Parents' Guide to

Viena and the Fantomes

By Joyce Slaton, Common Sense Media Reviewer

age 15+

Smoking, drinking, language in meandering road-trip movie.

Movie R 2020 96 minutes
Viena and the Fantomes Poster Image

A Lot or a Little?

What you will—and won't—find in this movie.

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Is It Any Good?

Our review:
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Meandering and slow yet fitfully fascinating due to the compelling setting, interesting cast, and beautiful cinematography, this indie has a spiky, edgy vibe that feels like realistic road life. Fanning, with her big spooky eyes and semi-mute magnetism, is always an interesting performer. Fans of her turn in The Runaways might see Viena as a bit of a riff on Cherie Currie: tattered rock star clothes, jagged suicide-blonde hair, and a take-no-prisoners toughness. Interestingly, Viena has less than a few dozen lines in the movie. Instead of talking, she just confidently takes up space on-screen and in the Fantomes' rundown tour buses and impromptu camping spots.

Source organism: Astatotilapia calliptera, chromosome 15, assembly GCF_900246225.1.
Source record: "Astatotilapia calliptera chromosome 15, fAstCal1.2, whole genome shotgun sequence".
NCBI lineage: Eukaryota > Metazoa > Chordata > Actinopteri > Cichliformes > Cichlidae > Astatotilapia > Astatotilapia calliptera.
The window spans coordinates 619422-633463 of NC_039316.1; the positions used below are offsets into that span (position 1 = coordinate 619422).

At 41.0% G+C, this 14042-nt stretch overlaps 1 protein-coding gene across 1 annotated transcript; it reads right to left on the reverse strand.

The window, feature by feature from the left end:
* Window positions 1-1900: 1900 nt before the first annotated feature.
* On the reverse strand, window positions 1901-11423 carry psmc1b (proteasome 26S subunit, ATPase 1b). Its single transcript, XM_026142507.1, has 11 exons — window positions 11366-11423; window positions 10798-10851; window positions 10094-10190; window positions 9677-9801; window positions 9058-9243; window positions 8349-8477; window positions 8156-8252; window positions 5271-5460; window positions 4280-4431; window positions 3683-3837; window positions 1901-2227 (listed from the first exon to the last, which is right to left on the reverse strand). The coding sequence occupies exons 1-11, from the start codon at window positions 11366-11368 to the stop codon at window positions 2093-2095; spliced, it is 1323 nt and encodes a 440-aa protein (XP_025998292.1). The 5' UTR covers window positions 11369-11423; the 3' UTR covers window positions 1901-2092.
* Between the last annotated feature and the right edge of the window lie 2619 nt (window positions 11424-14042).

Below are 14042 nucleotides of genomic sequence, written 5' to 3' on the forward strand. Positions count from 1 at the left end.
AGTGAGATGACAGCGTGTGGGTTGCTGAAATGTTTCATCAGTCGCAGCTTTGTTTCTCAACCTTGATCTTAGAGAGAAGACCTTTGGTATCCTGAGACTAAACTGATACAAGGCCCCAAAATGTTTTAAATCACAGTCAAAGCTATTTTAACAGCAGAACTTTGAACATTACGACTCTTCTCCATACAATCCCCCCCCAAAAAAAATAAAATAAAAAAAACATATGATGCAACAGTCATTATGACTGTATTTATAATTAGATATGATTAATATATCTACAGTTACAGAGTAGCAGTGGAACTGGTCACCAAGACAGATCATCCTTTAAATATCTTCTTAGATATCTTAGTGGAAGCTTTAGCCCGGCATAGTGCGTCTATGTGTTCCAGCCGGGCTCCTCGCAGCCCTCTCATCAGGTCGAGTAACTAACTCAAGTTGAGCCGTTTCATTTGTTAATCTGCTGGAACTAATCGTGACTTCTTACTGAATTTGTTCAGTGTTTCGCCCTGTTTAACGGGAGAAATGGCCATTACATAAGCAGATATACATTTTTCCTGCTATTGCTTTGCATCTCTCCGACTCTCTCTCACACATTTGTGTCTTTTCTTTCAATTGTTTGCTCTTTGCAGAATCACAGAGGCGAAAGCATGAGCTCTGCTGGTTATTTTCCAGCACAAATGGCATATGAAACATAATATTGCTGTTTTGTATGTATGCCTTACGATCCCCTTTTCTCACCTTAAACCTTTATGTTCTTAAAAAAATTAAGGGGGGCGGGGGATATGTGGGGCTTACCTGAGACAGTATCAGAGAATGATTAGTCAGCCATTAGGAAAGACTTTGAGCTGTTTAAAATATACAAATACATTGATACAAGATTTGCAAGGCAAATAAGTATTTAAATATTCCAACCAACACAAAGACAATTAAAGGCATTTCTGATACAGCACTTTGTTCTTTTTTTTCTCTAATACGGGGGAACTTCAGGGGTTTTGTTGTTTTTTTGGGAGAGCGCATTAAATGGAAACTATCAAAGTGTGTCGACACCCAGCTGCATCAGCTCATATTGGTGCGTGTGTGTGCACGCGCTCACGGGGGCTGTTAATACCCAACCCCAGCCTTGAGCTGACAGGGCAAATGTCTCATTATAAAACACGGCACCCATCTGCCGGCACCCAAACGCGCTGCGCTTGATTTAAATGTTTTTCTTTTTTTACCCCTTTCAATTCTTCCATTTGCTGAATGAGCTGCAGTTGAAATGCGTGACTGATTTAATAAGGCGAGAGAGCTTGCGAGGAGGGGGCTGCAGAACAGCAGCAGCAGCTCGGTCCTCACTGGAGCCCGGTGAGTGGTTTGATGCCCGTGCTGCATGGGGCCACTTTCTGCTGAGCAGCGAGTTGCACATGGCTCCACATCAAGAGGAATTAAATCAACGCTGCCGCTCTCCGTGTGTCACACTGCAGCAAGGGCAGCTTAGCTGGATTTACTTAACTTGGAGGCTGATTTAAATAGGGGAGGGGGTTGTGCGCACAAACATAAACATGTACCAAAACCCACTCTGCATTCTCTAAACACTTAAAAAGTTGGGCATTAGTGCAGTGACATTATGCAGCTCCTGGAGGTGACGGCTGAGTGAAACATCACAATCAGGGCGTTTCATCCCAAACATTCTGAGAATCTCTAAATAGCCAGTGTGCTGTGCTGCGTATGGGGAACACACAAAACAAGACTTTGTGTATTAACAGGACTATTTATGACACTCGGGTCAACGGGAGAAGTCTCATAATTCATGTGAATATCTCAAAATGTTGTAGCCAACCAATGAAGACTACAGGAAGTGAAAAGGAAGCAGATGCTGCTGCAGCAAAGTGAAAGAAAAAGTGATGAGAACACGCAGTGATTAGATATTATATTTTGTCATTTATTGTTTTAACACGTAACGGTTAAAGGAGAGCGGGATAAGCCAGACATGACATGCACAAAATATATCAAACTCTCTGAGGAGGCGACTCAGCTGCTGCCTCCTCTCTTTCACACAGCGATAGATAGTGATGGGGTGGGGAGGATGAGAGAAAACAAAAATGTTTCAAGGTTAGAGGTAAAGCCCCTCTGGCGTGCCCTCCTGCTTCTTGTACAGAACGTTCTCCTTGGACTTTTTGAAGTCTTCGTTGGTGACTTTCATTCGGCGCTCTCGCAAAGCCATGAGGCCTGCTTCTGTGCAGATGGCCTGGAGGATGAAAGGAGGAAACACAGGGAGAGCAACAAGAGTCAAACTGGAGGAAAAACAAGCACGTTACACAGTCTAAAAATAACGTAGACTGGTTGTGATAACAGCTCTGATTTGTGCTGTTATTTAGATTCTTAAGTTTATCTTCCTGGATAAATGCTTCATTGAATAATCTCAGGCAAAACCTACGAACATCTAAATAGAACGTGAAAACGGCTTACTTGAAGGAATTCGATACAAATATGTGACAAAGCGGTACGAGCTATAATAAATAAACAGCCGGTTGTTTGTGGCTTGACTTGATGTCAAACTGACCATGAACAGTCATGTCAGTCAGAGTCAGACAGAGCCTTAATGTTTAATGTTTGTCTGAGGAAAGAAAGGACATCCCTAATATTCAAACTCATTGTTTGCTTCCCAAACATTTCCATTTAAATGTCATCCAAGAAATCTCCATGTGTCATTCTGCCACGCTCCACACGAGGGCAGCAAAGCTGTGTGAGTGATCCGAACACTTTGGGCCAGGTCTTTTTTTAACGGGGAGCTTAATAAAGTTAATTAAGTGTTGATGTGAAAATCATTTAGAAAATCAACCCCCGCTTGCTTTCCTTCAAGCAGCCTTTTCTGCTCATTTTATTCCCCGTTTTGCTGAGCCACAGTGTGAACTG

Speaking of the titular band, its members don't really emerge as personalities. Freddy (Jeremy Allen White), the band member Viena finds herself attached to, alternately stares silently and throws creepily over-the-top tantrums. Albert (Caleb Landry Jones), whom horror fans will remember as the twitchy, terrifying brother in Get Out, menaces Viena and, we hear, other women on tour, though most of his character's juice comes from the actor's eccentric line readings rather than anything he has to say. Ultimately, not much happens in this movie. But joining a punk band on tour is undeniably cool, and it's pleasant enough to ride with this cast down empty back roads, hang out drinking beers in cluttered travel trailers, and gather around a bonfire in a vacant lot, swapping gossip. The Fantomes live a pretty miserable existence, but from the perspective of a comfy couch, it's kind of cool to spend a little time with them anyway.

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